Starmer: Rwanda deportation scheme is ‘dead and buried’

The troubled Rwanda deportation policy introduced by the former Conservative government is “dead and buried”, Sir Keir Starmer has said.

The Prime Minister said he was “not prepared to continue with gimmicks” as he confirmed the multimillion-pound scheme to send some asylum seekers to Kigali is to be scrapped.

Before the general election, Labour had vowed to stop the plan “on day one” if it entered government.

At his first press conference since entering Number 10, Sir Keir told journalists in Downing Street: “The Rwanda scheme was dead and buried before it started. It’s never been a deterrent.

“Look at the numbers that have come over in the first six and a bit months of this year, they are record numbers, that is the problem that we are inheriting.”

He added: “The chances were of not going and not being processed, and staying here, therefore, in paid-for accommodation for a very, very long time.

“It’s had the complete opposite effect and I’m not prepared to continue with gimmicks that don’t act as a deterrent.”

No asylum seekers have been deported under the scheme, described by critics as an “Alice in Wonderland adventure that was both absurd and inhumane”.

But the financial implications of walking away from the deal and the total bill to the taxpayer are not yet known.

Sir Keir Starmer speaks during a press conference
Sir Keir Starmer speaks during a press conference (Claudia Greco/PA)

Sir Keir has said he will curb Channel crossings by hiring specialist investigators and using counter-terror powers to “smash the criminal gangs” behind the flow of migrants into the UK, but how this will work in practice remains largely unclear.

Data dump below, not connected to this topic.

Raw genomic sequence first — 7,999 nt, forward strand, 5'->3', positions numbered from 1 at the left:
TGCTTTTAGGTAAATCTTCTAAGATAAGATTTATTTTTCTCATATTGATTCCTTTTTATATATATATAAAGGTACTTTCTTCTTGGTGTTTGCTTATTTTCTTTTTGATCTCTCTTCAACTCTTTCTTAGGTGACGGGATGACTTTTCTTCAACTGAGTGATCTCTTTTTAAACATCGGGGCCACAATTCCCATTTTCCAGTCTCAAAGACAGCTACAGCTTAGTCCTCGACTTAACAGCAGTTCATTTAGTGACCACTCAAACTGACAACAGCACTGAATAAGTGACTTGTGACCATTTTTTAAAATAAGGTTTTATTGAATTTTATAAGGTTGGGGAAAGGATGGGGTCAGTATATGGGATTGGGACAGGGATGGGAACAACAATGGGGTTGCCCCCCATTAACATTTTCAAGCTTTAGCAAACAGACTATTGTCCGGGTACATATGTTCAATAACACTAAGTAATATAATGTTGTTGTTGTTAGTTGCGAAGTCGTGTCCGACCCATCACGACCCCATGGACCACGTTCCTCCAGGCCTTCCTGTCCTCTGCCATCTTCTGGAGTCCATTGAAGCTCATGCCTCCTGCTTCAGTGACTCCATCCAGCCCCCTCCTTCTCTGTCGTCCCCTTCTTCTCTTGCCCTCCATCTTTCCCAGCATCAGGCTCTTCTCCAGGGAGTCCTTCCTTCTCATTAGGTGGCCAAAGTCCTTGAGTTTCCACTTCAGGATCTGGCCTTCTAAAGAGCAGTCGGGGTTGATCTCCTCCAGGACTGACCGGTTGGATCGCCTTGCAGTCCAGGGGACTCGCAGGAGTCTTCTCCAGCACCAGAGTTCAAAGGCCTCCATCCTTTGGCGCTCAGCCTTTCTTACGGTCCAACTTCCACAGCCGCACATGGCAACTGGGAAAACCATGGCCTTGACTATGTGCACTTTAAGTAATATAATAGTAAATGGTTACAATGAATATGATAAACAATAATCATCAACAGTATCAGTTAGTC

Earlier this year Rwanda’s President Paul Kagame suggested British taxpayers’ money could be repaid if the deal failed, though his view of the change in UK leadership is uncertain.

Yolande Makolo, a spokeswoman for his administration, later said the country had “no obligation” to return any of the funds but if the UK requested a refund “we will consider this”.

But she made clear this would only apply to a portion of funds which were specifically allocated to pay for support for migrants, with the remaining cash put towards boosting the east African nation’s economy as part of the Migration and Economic Development Partnership.

The previous government was often accused of secrecy over payments agreed for the policy, which was confirmed to come with a price tag of at least £290 million, but an investigation by Whitehall’s spending watchdog found its cost could soar to around half a billion pounds if implemented.

Since April scores of people, reportedly as many as 200, who were due to be deported have been released on bail by immigration judges because there was no longer a realistic prospect of removal within a reasonable timescale.

The change in UK Government is likely to spark a string of other bail applications by lawyers for remaining detainees with a strong case for release.